Italian Lifestyle and Fashion: Attolini - La giacca napoletana
- WTI Magazine #95 Sep 15, 2017
When you think about Naples the first things that come to your mind might involve food like pizza or breathtaking landscapes such as the Gulf and the awe-inspiring Vesuvius.However, an ancient and enduring sartorial tradition flows throughout the tangled streets and alleys of this wonderful city. That is, the legacy of ‘la giacca napoletana’ that traces back to the 1800s. Among the pioneers that contributed to this tailoring breakthrough, Vincenzo Attolini is well-known for being the leading force that revolutionized the design of the jacket.
If you have ever wondered what kind of jacket Jep Gambardella wore in The Great Beauty, the name Attolini will be more than a clue. As it often happens with everything related to Italy, tradition and history as well as mastery and craftsmanship interlace each other. The Neapolitan jacket is no exception.
Until the 1930s, the Neapolitan style closely resembled the English style with a hint of French and Spanish legacy. In fact, Neapolitans would wear impeccable jackets styled after the fashion principles of the masters on Savile Row in London. The characteristics of the British style included several kinds of padding and lining since it was inspired by military uniforms. Even though it was an undisputed fashion model, these traits made the English jacket very heavy and rigid. Then, if you think about Naples’ Mediterranean climate, it is easy to realize how uncomfortable the garment must have been for gentlemen of that area. Notwithstanding, few tailors would contest the fashion dogmas of the English jacket. Among those that were defiant and brave enough to try, a young tailor named Vincenzo Attolini stood out.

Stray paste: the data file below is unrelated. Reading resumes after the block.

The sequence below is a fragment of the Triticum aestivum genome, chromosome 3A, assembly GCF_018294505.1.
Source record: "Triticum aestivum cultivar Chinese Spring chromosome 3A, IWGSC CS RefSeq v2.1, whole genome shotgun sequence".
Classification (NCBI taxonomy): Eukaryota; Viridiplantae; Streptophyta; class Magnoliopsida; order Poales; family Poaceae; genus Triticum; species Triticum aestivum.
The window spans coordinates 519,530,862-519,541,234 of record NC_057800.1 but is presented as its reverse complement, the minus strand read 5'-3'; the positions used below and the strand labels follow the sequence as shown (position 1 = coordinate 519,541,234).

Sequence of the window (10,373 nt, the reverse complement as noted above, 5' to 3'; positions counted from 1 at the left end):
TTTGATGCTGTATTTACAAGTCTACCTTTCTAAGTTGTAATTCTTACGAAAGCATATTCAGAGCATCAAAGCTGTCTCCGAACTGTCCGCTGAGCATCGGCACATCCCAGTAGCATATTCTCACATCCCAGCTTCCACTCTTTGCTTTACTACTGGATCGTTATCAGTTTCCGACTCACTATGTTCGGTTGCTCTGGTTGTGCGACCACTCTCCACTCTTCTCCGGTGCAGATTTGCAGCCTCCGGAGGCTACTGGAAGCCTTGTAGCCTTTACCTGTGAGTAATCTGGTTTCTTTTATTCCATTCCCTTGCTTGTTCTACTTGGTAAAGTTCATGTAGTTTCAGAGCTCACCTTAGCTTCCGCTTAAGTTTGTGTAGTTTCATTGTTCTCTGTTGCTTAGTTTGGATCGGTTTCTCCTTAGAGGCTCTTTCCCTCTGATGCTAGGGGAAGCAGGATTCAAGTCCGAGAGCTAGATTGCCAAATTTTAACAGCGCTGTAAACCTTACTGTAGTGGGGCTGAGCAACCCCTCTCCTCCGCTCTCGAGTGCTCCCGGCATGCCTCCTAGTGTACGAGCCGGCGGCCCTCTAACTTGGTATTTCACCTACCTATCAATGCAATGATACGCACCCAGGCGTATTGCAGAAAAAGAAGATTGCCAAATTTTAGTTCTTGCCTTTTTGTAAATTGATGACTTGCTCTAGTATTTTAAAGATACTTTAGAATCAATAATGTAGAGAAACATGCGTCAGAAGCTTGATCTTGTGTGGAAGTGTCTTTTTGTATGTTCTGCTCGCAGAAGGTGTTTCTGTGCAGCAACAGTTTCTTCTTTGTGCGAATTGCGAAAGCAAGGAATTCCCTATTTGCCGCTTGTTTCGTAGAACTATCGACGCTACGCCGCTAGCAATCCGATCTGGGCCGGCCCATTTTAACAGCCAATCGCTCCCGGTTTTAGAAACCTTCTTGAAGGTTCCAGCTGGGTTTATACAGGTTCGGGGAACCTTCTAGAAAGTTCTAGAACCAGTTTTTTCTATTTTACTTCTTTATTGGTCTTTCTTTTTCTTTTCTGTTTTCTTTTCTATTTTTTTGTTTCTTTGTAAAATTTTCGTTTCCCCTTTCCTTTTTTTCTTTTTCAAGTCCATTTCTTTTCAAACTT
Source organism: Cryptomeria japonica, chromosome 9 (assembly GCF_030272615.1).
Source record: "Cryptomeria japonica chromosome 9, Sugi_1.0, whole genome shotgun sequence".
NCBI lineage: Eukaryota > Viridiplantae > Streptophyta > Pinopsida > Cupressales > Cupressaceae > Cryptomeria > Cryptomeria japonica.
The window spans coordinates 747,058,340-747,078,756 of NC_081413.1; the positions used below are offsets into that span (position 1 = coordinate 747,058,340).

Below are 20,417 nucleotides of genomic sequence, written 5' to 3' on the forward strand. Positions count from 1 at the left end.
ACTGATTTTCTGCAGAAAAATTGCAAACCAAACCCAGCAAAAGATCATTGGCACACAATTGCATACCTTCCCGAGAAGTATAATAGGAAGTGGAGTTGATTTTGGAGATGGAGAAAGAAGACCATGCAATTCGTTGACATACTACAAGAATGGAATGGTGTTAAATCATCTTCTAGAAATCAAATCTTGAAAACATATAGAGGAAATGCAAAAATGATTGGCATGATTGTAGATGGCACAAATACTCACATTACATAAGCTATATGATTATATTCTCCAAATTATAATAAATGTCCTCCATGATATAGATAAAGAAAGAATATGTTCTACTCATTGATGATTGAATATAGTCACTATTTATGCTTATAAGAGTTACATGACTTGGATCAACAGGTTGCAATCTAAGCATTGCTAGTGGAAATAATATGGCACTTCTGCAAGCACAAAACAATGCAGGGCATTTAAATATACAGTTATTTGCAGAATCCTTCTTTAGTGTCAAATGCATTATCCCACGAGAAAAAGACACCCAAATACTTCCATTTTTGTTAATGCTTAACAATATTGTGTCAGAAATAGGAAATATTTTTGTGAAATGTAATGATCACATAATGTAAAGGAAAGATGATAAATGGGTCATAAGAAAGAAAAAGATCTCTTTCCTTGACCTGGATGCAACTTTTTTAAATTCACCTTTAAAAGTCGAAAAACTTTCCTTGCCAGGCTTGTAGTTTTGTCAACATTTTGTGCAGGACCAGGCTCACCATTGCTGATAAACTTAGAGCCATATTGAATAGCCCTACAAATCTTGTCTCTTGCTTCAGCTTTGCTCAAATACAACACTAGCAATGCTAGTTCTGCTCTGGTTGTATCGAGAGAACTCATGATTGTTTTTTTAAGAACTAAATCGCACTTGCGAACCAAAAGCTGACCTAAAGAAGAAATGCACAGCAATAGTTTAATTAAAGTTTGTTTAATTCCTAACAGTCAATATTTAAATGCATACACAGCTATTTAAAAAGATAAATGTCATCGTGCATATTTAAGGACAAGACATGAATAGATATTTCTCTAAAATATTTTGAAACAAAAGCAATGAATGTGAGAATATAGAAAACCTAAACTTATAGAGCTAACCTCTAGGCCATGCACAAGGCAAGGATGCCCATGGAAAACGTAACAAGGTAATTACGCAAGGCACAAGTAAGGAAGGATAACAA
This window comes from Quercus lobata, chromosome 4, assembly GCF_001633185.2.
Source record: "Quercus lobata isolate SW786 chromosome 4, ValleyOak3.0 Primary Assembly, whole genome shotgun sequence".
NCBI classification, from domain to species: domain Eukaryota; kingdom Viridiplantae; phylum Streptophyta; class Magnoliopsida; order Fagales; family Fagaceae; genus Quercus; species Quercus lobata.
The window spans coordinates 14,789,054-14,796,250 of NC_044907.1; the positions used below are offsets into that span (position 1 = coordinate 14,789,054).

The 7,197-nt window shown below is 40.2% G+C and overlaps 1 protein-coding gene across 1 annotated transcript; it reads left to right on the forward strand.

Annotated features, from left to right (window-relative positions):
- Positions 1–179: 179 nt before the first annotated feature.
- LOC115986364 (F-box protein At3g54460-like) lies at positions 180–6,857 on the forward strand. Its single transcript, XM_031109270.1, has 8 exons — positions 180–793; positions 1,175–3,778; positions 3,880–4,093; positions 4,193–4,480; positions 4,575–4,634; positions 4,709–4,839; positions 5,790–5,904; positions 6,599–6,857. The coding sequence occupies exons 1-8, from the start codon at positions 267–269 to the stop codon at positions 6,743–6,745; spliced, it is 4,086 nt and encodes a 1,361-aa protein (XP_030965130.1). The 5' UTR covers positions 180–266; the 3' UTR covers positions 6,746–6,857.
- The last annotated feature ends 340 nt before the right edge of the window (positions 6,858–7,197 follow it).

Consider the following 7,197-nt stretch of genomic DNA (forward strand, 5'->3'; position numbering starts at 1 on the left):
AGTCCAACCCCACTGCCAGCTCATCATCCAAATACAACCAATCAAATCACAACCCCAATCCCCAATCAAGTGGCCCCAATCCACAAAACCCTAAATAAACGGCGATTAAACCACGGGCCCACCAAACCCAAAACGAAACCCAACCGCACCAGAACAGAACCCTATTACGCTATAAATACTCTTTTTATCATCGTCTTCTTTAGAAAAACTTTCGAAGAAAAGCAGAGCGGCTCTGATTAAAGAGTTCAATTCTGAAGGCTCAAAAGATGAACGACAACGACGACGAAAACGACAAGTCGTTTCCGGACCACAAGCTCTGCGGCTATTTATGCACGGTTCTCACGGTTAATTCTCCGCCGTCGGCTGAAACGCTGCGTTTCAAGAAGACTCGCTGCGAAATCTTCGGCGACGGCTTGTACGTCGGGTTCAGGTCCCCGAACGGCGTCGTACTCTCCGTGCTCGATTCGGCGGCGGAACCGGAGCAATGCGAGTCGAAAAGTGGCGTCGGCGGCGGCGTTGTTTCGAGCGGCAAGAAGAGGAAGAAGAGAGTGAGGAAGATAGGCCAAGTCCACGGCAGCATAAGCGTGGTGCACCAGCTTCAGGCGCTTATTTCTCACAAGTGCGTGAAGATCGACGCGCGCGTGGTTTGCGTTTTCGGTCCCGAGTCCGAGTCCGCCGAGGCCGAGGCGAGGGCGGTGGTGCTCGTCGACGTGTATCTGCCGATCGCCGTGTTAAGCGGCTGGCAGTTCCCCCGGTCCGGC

In the 1930s, Vincenzo opened up his first shop that served also as a fashion laboratory in Castelnuovo, a town near Naples. There, the young tailor put forth his aesthetic revolution. He dared to challenge the English canon by taking a completely different stance on the jacket design. While the British tradition imposed very rigid lines with copious padding and lining, Attolini moved in the opposite direction. He looked for the essential. Thus, he tried to make the garment lighter, softer, and more comfortable. In order to do it, he removed those traits he deemed to be in excess. The impact of his innovation was tremendous to such an extent that turned the jacket into a garment as light as a cardigan or a button down shirt. The new style was braided with the Neapolitan territory as the names of those technicalities show; in fact, some are spelled in the Neapolitan language. The jacket zompa arrèto (jumps back) has a shorter back that adapts better to the body’s silhouette. Lo scollo a martiello (hammer-like neckline) where the lapels geometrically mirror the frontal opening of the jacket. La manica a mappina (rag-like sleeve) make the sleeve curl up in its upper part and thus it shows the shirt cuffs. Along with these, there are ‘il taschino a barchetta’ that gives the frontal pocket a ship-like shape or ‘il tre bottoni strappato a due’ whose only two out of three buttons are functional. By removing all the unnecessary frills, the Neapolitan jacket was easy to wear, comfortable, and gracefully elegant.